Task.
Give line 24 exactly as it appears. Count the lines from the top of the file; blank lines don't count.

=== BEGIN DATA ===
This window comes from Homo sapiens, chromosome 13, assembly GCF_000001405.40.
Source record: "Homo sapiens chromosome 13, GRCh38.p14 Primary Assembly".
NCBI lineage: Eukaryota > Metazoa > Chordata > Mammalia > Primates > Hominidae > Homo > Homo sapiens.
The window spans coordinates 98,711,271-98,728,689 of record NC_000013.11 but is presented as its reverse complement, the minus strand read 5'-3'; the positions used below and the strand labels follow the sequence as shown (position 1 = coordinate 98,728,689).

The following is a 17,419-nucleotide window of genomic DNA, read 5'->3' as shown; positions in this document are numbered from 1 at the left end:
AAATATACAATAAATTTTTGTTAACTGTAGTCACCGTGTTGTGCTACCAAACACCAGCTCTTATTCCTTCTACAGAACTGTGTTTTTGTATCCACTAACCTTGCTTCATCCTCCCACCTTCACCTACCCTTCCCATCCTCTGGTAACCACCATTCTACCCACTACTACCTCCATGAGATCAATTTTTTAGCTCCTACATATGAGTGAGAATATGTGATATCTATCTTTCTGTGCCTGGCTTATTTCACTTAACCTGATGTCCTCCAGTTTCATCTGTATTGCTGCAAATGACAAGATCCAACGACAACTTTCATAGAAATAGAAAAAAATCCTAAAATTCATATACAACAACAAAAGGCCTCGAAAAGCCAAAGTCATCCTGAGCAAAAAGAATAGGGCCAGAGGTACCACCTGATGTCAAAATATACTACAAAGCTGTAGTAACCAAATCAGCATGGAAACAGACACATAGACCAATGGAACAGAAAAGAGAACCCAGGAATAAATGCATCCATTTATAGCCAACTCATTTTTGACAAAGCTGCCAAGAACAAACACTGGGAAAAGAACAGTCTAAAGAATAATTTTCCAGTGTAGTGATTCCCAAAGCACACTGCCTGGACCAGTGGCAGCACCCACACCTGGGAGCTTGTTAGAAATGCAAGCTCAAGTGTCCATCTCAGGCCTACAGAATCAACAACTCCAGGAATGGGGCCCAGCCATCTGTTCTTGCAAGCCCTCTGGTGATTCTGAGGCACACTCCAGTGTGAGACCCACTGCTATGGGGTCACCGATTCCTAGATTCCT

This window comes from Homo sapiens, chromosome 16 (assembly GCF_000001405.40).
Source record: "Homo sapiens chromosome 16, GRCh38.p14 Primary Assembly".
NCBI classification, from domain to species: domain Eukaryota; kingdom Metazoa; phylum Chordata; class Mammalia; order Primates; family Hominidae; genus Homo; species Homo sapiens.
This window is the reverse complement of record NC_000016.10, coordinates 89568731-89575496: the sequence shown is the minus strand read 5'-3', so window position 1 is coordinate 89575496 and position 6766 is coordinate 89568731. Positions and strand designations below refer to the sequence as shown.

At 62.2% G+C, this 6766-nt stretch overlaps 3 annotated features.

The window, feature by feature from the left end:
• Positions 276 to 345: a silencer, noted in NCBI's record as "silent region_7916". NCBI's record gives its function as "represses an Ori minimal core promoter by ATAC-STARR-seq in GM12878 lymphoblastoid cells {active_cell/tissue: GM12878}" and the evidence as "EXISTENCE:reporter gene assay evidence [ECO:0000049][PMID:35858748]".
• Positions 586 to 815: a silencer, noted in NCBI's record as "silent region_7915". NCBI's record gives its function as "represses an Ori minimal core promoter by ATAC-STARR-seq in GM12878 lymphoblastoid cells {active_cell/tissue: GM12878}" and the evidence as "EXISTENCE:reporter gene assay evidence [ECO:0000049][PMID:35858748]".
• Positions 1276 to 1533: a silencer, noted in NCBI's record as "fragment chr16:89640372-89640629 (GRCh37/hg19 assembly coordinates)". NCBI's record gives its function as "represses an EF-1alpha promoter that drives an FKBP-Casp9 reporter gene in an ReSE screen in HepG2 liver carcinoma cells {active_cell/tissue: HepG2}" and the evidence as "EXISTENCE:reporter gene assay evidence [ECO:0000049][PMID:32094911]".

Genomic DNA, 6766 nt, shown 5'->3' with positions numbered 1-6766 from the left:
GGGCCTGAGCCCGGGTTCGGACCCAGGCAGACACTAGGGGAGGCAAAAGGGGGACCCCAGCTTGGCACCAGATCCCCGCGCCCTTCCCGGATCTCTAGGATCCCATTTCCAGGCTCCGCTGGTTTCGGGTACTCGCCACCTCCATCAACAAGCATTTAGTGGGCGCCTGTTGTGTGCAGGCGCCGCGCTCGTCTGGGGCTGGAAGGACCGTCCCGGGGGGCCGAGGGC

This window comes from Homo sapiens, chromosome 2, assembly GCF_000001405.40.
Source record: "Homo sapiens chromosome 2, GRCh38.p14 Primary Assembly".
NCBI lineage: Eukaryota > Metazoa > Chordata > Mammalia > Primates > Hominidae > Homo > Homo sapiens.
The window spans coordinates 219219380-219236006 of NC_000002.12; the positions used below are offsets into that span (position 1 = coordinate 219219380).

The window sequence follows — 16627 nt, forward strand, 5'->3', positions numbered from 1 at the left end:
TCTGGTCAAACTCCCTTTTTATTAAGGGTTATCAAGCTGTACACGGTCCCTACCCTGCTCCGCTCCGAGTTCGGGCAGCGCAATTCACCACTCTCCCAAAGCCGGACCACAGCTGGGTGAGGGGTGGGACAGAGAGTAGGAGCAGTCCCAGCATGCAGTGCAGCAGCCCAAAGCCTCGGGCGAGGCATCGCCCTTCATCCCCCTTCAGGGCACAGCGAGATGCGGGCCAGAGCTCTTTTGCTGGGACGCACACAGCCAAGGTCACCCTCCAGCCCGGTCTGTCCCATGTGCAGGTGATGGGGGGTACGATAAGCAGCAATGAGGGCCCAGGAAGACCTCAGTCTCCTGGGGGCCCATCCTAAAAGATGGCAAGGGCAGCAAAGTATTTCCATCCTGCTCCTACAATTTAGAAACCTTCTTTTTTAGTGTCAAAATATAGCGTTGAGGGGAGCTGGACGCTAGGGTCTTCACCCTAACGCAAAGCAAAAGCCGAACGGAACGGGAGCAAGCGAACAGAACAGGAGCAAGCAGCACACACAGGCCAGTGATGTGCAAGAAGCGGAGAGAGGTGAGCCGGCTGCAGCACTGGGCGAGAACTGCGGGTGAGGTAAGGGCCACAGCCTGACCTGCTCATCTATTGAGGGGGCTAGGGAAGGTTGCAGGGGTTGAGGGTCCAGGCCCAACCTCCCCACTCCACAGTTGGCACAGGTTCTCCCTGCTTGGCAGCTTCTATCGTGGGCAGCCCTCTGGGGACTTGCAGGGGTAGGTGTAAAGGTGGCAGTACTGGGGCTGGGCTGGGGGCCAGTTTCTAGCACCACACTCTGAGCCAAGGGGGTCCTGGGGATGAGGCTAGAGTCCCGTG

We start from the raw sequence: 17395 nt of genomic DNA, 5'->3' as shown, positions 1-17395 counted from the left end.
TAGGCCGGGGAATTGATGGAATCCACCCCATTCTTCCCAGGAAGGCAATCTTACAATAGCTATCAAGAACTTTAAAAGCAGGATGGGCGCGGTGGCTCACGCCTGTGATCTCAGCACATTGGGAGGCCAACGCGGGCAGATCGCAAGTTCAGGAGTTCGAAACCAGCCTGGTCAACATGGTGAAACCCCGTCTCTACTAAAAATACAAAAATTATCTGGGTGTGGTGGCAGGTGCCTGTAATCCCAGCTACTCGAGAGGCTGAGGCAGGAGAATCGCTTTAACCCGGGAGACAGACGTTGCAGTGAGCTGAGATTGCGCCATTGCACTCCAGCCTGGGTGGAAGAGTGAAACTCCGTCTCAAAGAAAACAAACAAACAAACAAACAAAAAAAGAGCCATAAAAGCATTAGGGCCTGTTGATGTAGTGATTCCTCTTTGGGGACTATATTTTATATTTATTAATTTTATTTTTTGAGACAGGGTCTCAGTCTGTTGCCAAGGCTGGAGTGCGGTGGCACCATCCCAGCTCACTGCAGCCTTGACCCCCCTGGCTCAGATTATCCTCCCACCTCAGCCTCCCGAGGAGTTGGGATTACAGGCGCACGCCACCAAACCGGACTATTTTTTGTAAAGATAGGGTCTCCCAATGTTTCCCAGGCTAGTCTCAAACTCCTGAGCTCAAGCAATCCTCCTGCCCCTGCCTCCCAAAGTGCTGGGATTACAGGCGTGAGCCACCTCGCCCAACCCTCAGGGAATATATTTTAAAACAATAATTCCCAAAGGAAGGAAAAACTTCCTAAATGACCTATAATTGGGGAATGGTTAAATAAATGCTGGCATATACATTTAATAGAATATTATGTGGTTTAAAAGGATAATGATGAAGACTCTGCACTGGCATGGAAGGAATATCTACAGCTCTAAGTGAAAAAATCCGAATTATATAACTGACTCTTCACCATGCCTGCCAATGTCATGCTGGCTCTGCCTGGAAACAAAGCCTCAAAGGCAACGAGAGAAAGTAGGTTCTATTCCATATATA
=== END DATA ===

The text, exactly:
We start from the raw sequence: 17395 nt of genomic DNA, 5'->3' as shown, positions 1-17395 counted from the left end.